Recently, the Senate of the University of Ibadan approved the withdrawal of 408 students from the University owing to poor academic performance and failure to meet the minimum requirements to stay on in the 70-year-old premier University. Known for her insistence on quality, the University of Ibadan continues to demonstrate quality assurance in ensuring that there is adequate gate-keeping to ensure that only sound minds are admitted so that the same quality shall be released to the society after their training. While it is sad to see such massive withdrawal among their cohort, it is important to note that three-quarter of the withdrawn students were those admitted during the 2015/2016 academic session. This was the same year that the Government of Muhammadu Buhari banned the conduct of post-UTME screening by universities not based on sound empirical evidence but in the name of extorting money from the already sapped parents. The result of that ill-informed ban is the expulsion of 408 students admitted under the banner of ‘no screening’ but admit based on high JAMB scores! Imagine a candidate who scored 290 in JAMB failing to meet minimum requirements to stay in the university? This is indeed a sad tale and waste of resources but it is expected in a nation where parents negotiate soft landing and search for special centers for their wards. This is a country where WAEC questions and solutions have become negotiable and commodified in cyberspace.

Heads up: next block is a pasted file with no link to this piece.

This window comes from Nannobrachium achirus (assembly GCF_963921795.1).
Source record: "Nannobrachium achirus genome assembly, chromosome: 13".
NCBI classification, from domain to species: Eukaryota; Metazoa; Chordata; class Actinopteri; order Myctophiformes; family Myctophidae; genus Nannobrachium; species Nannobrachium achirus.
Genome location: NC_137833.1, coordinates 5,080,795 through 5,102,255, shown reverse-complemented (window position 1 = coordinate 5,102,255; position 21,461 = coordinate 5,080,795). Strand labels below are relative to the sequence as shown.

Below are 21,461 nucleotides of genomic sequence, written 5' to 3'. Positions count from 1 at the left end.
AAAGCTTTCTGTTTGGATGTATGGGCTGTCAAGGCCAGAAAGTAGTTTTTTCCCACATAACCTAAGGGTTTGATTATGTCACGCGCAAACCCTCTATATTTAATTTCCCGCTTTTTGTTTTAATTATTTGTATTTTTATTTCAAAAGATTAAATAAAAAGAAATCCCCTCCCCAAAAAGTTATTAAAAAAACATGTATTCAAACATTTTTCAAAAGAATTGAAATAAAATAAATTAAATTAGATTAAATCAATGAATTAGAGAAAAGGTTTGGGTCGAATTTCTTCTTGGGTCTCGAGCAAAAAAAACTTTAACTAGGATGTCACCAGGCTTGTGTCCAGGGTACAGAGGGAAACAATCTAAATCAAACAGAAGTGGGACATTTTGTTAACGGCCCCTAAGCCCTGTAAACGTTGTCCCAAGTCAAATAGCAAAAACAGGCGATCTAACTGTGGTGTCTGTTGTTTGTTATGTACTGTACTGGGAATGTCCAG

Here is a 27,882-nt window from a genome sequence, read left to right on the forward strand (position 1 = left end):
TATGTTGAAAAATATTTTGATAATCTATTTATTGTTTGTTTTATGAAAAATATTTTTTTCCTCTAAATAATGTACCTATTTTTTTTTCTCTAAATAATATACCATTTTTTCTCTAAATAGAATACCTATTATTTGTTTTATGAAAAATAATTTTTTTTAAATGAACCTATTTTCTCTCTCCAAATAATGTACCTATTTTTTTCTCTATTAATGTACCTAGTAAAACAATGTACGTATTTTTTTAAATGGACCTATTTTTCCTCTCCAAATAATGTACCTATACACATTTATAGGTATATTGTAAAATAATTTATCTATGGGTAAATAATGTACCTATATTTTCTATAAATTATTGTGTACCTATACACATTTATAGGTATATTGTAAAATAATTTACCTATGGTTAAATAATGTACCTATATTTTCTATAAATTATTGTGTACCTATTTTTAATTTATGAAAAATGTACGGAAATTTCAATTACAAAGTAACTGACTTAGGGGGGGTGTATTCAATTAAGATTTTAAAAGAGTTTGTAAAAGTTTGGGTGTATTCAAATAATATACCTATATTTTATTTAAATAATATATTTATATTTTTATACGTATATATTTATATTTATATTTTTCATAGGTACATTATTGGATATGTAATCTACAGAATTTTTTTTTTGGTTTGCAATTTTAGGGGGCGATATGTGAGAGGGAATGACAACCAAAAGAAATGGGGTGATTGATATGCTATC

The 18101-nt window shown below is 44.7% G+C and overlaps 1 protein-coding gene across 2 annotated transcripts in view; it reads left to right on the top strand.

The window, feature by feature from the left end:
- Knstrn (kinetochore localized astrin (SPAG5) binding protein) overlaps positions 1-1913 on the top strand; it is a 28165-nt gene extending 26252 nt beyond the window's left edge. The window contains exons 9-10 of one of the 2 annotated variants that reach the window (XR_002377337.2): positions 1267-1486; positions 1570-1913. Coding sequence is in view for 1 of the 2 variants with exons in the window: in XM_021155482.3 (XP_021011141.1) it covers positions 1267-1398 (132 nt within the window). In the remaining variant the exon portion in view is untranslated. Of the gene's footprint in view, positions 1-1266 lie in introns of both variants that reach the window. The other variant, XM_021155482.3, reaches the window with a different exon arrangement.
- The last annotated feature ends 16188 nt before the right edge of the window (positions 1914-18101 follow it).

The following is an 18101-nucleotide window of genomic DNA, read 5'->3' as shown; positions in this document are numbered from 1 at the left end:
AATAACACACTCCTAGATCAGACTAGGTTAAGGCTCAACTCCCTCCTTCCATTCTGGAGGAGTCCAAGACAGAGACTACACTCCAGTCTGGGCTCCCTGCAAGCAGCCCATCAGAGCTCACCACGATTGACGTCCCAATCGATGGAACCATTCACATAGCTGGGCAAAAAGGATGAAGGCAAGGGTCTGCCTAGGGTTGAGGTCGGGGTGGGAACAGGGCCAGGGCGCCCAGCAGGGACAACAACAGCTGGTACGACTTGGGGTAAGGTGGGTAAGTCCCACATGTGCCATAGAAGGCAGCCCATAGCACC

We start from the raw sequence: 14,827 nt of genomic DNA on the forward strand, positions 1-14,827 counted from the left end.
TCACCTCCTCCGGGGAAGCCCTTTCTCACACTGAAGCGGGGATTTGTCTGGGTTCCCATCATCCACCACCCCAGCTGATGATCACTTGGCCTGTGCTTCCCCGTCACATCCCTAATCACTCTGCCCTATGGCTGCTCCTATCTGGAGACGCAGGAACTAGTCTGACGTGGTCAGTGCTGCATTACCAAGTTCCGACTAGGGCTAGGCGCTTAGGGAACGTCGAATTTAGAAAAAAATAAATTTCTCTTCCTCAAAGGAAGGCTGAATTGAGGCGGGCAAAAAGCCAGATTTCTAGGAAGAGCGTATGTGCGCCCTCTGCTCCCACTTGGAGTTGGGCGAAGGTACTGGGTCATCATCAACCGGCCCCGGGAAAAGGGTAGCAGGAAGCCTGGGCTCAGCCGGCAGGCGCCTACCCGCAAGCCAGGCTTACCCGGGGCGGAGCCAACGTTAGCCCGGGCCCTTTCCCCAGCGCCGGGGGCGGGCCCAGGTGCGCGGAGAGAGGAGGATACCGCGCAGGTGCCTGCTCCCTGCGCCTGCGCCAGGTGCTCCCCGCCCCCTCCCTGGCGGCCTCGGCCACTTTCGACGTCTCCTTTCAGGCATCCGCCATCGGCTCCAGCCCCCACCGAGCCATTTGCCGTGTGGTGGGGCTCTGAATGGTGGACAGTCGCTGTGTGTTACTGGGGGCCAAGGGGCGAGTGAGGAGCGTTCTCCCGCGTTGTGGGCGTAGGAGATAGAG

Post UTME screening has proven to be a credible admission criterion in UI over the years with empirical data to back it up. The Vice Chancellor, Professor Idowu Olayinka had stated that “our decision at the University to have another level of test after JAMB examination was borne out of our experience over the years on the quality of students admitted to the University. When UI was admitting solely on JAMB scores, unimaginable discrepancies were observed in the JAMB scores of candidates and their performance in their first year. We found candidates with high JAMB scores of over 250 being asked to withdraw from the University at the end of the first year on account of very poor performance. Since the 2002/2003 session when the percentage withdrawal hit an all-time high of 12%, the percentage has been dropping, to as low as 1.9% recorded in the 2014/2015 session. The quality has also reflected in the class of students at the end of the first year. The percentage of students that were in the second class honours (upper division) category and above increased from 17.9% in the 2003/2004 session to 41.1% in the 2014/2015 session. The experience at the University of Ibadan is typical of the situation in institutions where post-UTME tests were conducted. What we have now in the University system are students who are qualified to be in Universities and who have the intelligence to withstand the rigours of academic work.” That 408 are being expelled from UI further lent credence to the credibility of “UI Model of Screening”. Possibly, the more qualified would have passed the test and gained admission rather than those with high JAMB scores having edge against those with low JAMB. A study conducted by some academic on this has been published in the Ibadan Journal of Social Sciences. In other words, policies ought to be driven by research not on political considerations or sentiments.